Religions merge as cricket takes over
When leaders from eight faiths came together at Brabourne Stadium on Sunday morning, there was only one religion: cricket. Neha Bhayana tells us more.india Updated: Mar 10, 2008 02:58 IST
In their places of worship, they preach their respective religions. But when leaders from eight faiths came together at Brabourne Stadium on Sunday morning, there was only one religion: cricket.
Their rosary beads, Sunday masses, and aartis forgotten, 42 imams, priests, pundits, rabbis, Buddhist monks, Sikh Granthis, Zoroastrian dasturjis and Jain sants picked up bat and ball to play with, not against, each other at a ‘Cricket for Peace’ match organised by Wisdom Foundation.
“We wanted to promote unity in diversity and strengthen the bonds between communities,” said Dr Zeenat Ali, founder of Wisdom Foundation and professor of Islamic studies at St Xavier’s College, Dhobi Talao.
For two months, the religious leaders and those studying in seminaries came together at Azad Maidan every Thursday and Friday to get to know each other and prepare for D-day.
“We have very different beliefs, thoughts and practices so I was apprehensive when I signed on,” said Sadhu Bhagwant Jayesh Poladya, a Jain priest. “It was awkward initially, but quite soon, we had all bonded.”
Imam Aslam Raza Sheikh, who is studying to be a maulana at Minara Masjid Madrasa, felt the same. “When I met the team, I didn’t think we would gel, but we became friends. Now I feel sad that we may not meet again,” he said.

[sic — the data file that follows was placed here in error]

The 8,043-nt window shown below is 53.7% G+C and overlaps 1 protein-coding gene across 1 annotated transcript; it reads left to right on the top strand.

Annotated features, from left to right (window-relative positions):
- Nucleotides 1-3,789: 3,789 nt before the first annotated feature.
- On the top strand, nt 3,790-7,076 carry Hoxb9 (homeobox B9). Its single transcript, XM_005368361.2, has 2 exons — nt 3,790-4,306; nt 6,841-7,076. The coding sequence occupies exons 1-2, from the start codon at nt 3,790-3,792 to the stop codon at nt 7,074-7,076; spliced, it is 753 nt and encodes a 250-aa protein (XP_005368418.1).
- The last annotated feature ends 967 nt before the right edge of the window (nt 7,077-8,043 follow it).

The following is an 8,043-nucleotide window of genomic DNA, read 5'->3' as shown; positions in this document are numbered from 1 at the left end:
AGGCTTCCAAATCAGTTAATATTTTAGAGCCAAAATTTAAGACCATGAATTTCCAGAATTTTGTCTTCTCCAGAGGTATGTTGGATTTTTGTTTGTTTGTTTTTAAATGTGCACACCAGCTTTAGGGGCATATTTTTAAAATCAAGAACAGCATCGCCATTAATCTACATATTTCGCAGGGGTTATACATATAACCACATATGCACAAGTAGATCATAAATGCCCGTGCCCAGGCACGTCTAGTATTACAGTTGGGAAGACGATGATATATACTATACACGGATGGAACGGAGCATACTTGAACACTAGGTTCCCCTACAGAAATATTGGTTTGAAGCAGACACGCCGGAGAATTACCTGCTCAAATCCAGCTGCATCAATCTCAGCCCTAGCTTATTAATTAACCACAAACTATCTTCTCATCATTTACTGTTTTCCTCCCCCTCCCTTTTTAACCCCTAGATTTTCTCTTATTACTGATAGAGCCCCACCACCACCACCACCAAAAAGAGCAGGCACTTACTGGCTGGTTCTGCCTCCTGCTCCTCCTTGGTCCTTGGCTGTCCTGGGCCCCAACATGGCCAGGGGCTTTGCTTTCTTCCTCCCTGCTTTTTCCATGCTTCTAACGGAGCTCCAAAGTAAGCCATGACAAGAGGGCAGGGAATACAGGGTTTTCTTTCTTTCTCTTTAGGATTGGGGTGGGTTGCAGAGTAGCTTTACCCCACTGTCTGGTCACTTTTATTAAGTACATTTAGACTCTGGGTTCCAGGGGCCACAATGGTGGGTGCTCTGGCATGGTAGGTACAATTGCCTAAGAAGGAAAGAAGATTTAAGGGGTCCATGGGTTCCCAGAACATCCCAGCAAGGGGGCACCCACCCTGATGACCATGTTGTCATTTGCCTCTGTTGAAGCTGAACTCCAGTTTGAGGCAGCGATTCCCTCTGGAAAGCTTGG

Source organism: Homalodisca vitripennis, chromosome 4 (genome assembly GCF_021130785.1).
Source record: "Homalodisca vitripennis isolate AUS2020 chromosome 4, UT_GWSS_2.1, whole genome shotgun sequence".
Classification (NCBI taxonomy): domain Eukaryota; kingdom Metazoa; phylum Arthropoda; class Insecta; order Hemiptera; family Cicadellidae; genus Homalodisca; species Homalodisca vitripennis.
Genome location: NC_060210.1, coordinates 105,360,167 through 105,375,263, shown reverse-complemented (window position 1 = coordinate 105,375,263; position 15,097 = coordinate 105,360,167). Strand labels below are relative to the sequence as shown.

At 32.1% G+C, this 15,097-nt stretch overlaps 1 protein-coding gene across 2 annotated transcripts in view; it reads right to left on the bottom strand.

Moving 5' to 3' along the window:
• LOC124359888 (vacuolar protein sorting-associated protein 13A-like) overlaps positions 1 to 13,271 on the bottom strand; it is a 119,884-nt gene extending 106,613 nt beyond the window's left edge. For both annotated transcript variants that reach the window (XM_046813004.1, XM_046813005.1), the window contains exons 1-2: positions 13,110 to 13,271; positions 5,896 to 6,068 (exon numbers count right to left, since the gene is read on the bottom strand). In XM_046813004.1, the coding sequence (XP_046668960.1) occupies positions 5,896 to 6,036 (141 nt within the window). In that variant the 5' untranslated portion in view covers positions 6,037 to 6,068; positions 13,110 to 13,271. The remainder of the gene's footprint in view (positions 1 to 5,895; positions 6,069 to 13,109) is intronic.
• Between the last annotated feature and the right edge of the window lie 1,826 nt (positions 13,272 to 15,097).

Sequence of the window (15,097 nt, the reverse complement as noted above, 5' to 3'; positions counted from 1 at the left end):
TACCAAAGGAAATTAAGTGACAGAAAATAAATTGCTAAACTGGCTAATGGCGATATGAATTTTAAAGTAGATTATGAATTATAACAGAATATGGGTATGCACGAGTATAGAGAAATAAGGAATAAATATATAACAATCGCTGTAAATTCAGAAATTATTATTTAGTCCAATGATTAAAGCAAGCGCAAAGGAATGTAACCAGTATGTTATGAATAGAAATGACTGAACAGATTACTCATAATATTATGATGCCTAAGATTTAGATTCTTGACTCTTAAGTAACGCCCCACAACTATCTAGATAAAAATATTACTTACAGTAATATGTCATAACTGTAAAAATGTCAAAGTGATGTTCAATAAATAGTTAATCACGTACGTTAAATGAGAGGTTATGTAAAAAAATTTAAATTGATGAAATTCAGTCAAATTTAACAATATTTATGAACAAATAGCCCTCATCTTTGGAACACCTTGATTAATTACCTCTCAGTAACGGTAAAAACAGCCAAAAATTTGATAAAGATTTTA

Dressed in white sports gear, teams ‘Prem’ and ‘Pyaar’ played an intense Twenty20 match, with true sportsmanlike spirit.
“We would clap even if the other team took a boundary, if we felt the batsman did a good job,” said Father Philip D’Souza, captain of the Prem team.
The game also changed the way the participants viewed other religions. “I used to interact only with people following Islam and never gave a thought to any other religion. Now, I have realised that we are all Hindustani first. I will tell my people to respect other communities,” said Imam Sheikh.
“We wanted to reach out to the common man through religious leaders who preach to them. If these leaders can put religion aside to play together, people can live together in peace,” said Nandini Sardesai, who was instrumental in organising the event.